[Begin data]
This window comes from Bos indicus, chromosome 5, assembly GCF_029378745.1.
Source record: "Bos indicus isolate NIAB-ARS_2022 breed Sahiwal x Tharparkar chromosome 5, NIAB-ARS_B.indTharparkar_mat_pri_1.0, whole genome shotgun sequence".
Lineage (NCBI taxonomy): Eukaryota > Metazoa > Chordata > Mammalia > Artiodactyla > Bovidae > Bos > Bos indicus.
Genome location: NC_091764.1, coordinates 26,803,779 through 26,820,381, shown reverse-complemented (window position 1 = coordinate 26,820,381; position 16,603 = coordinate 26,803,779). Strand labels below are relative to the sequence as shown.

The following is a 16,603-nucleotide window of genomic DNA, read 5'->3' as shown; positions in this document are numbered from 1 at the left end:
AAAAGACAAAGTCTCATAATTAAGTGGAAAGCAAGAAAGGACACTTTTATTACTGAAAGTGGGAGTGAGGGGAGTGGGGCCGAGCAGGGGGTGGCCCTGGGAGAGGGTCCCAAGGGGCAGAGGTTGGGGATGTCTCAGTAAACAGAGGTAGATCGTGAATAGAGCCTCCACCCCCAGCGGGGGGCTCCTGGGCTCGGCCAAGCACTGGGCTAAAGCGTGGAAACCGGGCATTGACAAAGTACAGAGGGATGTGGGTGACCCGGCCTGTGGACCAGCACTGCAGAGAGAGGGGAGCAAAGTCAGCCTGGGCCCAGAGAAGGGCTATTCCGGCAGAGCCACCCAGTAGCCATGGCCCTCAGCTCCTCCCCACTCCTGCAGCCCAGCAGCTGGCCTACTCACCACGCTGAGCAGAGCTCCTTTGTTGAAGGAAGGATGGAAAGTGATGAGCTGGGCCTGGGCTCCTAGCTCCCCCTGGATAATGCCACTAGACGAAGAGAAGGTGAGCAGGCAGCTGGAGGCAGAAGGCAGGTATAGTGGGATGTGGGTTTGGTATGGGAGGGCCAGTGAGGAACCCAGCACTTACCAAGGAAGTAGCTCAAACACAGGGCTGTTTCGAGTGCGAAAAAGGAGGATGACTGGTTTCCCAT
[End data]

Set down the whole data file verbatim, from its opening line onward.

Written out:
This window comes from Bos indicus, chromosome 5, assembly GCF_029378745.1.
Source record: "Bos indicus isolate NIAB-ARS_2022 breed Sahiwal x Tharparkar chromosome 5, NIAB-ARS_B.indTharparkar_mat_pri_1.0, whole genome shotgun sequence".
Lineage (NCBI taxonomy): Eukaryota > Metazoa > Chordata > Mammalia > Artiodactyla > Bovidae > Bos > Bos indicus.
Genome location: NC_091764.1, coordinates 26,803,779 through 26,820,381, shown reverse-complemented (window position 1 = coordinate 26,820,381; position 16,603 = coordinate 26,803,779). Strand labels below are relative to the sequence as shown.

The following is a 16,603-nucleotide window of genomic DNA, read 5'->3' as shown; positions in this document are numbered from 1 at the left end:
AAAAGACAAAGTCTCATAATTAAGTGGAAAGCAAGAAAGGACACTTTTATTACTGAAAGTGGGAGTGAGGGGAGTGGGGCCGAGCAGGGGGTGGCCCTGGGAGAGGGTCCCAAGGGGCAGAGGTTGGGGATGTCTCAGTAAACAGAGGTAGATCGTGAATAGAGCCTCCACCCCCAGCGGGGGGCTCCTGGGCTCGGCCAAGCACTGGGCTAAAGCGTGGAAACCGGGCATTGACAAAGTACAGAGGGATGTGGGTGACCCGGCCTGTGGACCAGCACTGCAGAGAGAGGGGAGCAAAGTCAGCCTGGGCCCAGAGAAGGGCTATTCCGGCAGAGCCACCCAGTAGCCATGGCCCTCAGCTCCTCCCCACTCCTGCAGCCCAGCAGCTGGCCTACTCACCACGCTGAGCAGAGCTCCTTTGTTGAAGGAAGGATGGAAAGTGATGAGCTGGGCCTGGGCTCCTAGCTCCCCCTGGATAATGCCACTAGACGAAGAGAAGGTGAGCAGGCAGCTGGAGGCAGAAGGCAGGTATAGTGGGATGTGGGTTTGGTATGGGAGGGCCAGTGAGGAACCCAGCACTTACCAAGGAAGTAGCTCAAACACAGGGCTGTTTCGAGTGCGAAAAAGGAGGATGACTGGTTTCCCAT